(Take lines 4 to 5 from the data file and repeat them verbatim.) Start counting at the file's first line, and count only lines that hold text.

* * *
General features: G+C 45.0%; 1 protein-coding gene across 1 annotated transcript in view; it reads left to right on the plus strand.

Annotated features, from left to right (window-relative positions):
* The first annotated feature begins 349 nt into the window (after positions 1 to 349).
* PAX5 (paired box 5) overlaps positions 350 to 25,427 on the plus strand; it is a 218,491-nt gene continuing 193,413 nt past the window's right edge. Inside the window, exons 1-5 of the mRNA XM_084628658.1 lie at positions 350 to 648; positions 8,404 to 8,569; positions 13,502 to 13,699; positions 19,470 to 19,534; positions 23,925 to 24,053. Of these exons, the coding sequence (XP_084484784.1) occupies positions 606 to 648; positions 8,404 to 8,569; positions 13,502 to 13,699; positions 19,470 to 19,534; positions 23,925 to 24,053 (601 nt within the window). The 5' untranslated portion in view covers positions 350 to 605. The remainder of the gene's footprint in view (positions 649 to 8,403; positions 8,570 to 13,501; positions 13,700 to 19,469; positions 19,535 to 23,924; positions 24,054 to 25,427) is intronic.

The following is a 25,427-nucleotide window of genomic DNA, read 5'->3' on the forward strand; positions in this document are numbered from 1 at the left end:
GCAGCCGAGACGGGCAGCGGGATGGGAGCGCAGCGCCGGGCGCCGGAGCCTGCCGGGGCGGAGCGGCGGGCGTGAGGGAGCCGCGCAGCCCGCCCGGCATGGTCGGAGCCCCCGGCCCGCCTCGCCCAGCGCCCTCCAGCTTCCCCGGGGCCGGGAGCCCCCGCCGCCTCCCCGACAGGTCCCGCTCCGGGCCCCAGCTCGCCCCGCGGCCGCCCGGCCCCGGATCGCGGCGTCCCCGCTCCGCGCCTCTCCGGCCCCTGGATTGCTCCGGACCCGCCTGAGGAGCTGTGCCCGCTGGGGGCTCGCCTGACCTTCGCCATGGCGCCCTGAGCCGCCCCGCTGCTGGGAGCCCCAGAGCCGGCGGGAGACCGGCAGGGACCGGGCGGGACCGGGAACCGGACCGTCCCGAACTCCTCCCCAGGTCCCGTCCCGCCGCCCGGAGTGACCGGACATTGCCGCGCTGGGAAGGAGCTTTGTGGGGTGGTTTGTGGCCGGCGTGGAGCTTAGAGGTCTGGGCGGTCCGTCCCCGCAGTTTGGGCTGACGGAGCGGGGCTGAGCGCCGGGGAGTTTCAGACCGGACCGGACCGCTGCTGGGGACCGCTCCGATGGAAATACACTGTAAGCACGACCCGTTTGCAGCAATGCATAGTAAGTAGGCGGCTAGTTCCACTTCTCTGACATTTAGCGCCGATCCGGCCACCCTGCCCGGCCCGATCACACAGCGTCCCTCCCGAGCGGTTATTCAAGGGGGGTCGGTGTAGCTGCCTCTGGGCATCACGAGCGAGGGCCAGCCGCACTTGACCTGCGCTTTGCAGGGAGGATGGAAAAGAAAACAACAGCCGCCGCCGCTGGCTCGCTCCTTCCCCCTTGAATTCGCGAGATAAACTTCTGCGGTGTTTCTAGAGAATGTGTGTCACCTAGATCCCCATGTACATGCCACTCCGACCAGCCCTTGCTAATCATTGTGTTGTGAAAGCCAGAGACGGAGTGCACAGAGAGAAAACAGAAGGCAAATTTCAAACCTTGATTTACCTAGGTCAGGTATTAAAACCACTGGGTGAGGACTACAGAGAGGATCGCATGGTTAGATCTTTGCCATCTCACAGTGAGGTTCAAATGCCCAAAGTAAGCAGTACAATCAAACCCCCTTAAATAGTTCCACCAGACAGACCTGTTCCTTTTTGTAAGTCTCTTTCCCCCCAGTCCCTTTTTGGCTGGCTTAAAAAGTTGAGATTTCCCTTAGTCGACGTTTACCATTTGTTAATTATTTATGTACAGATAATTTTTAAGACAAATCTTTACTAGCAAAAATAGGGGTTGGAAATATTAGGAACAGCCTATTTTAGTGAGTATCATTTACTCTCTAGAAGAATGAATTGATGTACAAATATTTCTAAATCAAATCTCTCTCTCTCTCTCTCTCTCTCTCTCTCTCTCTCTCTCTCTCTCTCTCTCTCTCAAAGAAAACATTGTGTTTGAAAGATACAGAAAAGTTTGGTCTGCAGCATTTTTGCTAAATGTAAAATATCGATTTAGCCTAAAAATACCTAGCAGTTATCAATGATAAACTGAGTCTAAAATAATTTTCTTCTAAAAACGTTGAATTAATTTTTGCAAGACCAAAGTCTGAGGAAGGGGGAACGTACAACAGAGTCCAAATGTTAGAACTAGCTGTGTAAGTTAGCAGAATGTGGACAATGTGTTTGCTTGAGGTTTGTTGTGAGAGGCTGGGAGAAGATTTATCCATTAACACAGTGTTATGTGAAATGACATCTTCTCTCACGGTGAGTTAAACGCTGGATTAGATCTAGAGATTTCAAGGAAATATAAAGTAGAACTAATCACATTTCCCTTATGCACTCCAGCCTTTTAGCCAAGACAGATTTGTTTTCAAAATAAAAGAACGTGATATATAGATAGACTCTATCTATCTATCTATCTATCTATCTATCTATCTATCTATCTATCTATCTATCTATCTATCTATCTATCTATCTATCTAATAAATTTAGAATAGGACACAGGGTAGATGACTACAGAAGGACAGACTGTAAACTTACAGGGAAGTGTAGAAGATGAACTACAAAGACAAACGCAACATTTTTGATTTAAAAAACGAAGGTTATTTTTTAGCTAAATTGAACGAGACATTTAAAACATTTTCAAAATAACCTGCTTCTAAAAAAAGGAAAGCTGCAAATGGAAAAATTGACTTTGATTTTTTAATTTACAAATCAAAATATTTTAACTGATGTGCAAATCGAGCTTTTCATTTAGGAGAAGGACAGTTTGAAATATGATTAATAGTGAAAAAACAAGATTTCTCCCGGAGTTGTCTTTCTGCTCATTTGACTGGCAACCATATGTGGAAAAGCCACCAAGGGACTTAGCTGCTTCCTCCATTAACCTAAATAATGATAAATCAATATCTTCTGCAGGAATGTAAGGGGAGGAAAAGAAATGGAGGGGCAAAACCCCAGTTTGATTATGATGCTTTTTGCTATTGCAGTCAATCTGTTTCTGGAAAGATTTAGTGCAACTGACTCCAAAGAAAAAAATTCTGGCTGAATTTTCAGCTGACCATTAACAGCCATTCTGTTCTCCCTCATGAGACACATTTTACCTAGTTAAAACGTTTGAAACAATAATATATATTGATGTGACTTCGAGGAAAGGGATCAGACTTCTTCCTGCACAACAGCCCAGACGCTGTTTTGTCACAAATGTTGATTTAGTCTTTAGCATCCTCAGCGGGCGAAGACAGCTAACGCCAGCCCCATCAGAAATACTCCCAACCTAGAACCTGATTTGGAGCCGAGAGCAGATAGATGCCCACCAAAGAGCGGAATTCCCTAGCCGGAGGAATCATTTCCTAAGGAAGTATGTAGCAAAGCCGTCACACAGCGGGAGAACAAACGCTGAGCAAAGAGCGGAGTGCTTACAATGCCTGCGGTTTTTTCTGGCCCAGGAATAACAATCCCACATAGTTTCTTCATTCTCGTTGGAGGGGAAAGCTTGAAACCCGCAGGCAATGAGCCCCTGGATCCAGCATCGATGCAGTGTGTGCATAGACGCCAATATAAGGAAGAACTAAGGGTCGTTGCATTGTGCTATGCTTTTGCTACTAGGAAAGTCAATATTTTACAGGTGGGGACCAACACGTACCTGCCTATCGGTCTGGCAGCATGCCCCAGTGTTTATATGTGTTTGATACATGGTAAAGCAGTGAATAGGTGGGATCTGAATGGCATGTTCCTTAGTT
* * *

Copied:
* PAX5 (paired box 5) overlaps positions 350 to 25,427 on the plus strand; it is a 218,491-nt gene continuing 193,413 nt past the window's right edge. Inside the window, exons 1-5 of the mRNA XM_084628658.1 lie at positions 350 to 648; positions 8,404 to 8,569; positions 13,502 to 13,699; positions 19,470 to 19,534; positions 23,925 to 24,053. Of these exons, the coding sequence (XP_084484784.1) occupies positions 606 to 648; positions 8,404 to 8,569; positions 13,502 to 13,699; positions 19,470 to 19,534; positions 23,925 to 24,053 (601 nt within the window). The 5' untranslated portion in view covers positions 350 to 605. The remainder of the gene's footprint in view (positions 649 to 8,403; positions 8,570 to 13,501; positions 13,700 to 19,469; positions 19,535 to 23,924; positions 24,054 to 25,427) is intronic.

The following is a 25,427-nucleotide window of genomic DNA, read 5'->3' on the forward strand; positions in this document are numbered from 1 at the left end: